Luxury chauffeur-driven tours
Cornwall is known for its geology and coastal scenery. The north coast has many cliffs where exposed geological formations are studied. Cornwall is celebrated for its wild moorland landscapes, its long and varied coastline, its pretty villages, its many place-names derived from the Cornish language, and its very mild climate. Much of Cornwall’s coastline, as well as Bodmin Moor are protected as an Area of Outstanding Natural Beauty. Cornwall is situated west of Devon, England.
“Cornwall is very primeval: great, black, jutting cliffs and rocks, like the original darkness, and a pale sea breaking in, like dawn. It is like the beginning of the world, wonderful…”
Attractions, Dining and Airports
Cornwall is a magical place. Its rugged coastline stirs the senses. Places like Bodmin Moor and Daphne du Maurier’s Jamaica Inn still reeks of smuggling. Newquay and Porthtowan are popular destinations for surfers. The Eden Project near St Austell is an iconic tourist attraction.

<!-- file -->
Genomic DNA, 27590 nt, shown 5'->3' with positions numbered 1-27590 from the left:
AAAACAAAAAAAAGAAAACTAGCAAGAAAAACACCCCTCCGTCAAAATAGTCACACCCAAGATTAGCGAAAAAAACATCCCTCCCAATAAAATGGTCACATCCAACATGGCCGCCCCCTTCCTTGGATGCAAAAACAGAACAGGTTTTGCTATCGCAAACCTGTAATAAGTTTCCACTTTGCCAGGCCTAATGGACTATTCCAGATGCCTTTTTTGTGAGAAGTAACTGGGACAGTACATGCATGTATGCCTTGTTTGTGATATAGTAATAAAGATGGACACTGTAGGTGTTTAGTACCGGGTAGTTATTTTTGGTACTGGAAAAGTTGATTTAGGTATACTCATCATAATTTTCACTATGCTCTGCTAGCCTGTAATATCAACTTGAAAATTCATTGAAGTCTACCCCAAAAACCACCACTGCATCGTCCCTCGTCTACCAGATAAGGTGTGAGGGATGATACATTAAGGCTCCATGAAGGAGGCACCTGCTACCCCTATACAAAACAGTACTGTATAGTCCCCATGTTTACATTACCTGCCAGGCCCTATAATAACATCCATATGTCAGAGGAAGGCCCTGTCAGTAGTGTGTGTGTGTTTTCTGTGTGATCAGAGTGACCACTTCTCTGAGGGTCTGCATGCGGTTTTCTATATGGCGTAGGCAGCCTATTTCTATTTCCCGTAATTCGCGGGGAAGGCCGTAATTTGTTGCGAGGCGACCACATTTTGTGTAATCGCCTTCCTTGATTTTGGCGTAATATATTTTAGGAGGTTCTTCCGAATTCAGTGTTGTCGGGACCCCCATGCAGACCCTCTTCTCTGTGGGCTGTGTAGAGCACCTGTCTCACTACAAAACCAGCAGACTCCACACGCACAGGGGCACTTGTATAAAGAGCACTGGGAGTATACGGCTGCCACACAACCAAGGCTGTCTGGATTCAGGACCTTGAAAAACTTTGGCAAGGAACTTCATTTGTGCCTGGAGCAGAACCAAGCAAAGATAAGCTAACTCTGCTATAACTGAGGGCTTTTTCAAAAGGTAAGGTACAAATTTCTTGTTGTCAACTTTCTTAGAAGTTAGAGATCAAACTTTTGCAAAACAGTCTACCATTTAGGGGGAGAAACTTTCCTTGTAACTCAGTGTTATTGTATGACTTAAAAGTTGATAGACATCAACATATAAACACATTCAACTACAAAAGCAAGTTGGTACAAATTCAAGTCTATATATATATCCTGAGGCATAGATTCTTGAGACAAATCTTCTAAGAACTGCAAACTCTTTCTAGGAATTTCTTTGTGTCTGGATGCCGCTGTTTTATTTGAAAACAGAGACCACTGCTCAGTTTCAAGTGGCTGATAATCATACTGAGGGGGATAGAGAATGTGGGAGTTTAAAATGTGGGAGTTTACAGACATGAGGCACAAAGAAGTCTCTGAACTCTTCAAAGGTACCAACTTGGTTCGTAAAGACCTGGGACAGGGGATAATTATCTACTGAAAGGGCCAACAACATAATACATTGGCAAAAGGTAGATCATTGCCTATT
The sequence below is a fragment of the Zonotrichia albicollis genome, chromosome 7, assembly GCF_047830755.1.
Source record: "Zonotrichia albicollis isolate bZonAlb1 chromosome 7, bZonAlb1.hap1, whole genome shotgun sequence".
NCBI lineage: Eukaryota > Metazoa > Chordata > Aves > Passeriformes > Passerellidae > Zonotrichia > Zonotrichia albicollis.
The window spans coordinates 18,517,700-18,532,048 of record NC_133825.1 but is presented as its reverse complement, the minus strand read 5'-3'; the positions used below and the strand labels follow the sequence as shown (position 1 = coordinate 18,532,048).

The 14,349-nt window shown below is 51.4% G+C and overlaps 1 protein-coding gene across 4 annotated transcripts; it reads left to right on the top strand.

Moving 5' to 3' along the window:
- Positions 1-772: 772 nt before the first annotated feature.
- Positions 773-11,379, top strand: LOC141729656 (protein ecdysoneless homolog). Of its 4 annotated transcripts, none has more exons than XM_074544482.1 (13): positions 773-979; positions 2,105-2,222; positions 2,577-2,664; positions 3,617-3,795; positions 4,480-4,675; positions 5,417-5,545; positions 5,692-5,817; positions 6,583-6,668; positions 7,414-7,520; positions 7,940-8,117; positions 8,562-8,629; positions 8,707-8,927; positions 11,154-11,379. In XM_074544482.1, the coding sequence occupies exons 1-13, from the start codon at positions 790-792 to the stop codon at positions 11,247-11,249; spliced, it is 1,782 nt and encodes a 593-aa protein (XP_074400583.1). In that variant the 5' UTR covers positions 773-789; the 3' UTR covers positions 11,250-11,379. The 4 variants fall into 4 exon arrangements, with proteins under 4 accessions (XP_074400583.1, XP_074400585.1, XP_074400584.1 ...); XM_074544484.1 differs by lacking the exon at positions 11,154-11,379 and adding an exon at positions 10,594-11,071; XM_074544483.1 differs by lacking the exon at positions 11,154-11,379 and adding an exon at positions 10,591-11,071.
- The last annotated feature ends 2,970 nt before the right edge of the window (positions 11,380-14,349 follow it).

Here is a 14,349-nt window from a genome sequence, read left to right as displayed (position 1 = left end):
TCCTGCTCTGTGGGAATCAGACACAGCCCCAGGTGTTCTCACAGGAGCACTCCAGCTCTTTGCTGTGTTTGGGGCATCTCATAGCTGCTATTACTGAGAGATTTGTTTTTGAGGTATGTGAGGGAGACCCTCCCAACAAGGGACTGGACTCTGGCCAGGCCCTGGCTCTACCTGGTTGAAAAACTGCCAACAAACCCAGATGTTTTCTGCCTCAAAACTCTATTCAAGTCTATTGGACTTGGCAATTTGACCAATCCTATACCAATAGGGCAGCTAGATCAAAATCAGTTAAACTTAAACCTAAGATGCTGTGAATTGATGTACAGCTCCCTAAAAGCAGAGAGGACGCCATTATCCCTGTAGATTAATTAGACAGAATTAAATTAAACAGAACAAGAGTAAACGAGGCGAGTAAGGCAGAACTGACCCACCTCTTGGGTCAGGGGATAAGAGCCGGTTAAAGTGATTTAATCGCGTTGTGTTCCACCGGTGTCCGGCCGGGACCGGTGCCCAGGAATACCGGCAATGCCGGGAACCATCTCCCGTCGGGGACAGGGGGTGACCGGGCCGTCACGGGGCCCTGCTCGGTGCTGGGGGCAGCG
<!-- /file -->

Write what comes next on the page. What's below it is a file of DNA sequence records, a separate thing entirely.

Attractions include: Bodmin & Wenford Railway, Bodmin Jail, Cornish Seal Sanctuary, Cotehele Estate, Geevor Tin Mine, Lanhydrock, Lappa Valley, Minack Theatre, National Maritime Museum Cornwall, Newquay Zoo, Pencarrow House & Gardens, Pendennis Castle (Kastel Penndinas), St Michael’s Mount, Tate St Ives, The Lost Gardens of Heligan, Trebah Garden, Trelissick, Trengwainton Garden, Trerice & Wheal Martyn.
Fine dining is available at the following Michelin Starred Restaurants including Outlaw’s Fish Kitchen and Outlaw’s New Road in Port Isaac, Paul Ainsworth at Number 6 in Padstow.
Five star and luxury hotels include: The Headland Hotel & Spa, The Rosevine, Padstow Townhouse, Hell Bay, Star Castle Hotel, Coombeshead Farm, The Scarlet, St Edmunds House, The St. Mawes Hotel, Hotel Tresanton, Beach Lodges at Carbis Bay, and The Lugger.
Cornwall is served by Newquay Airport, and private jets, charters and helicopters from Perranporth airfield.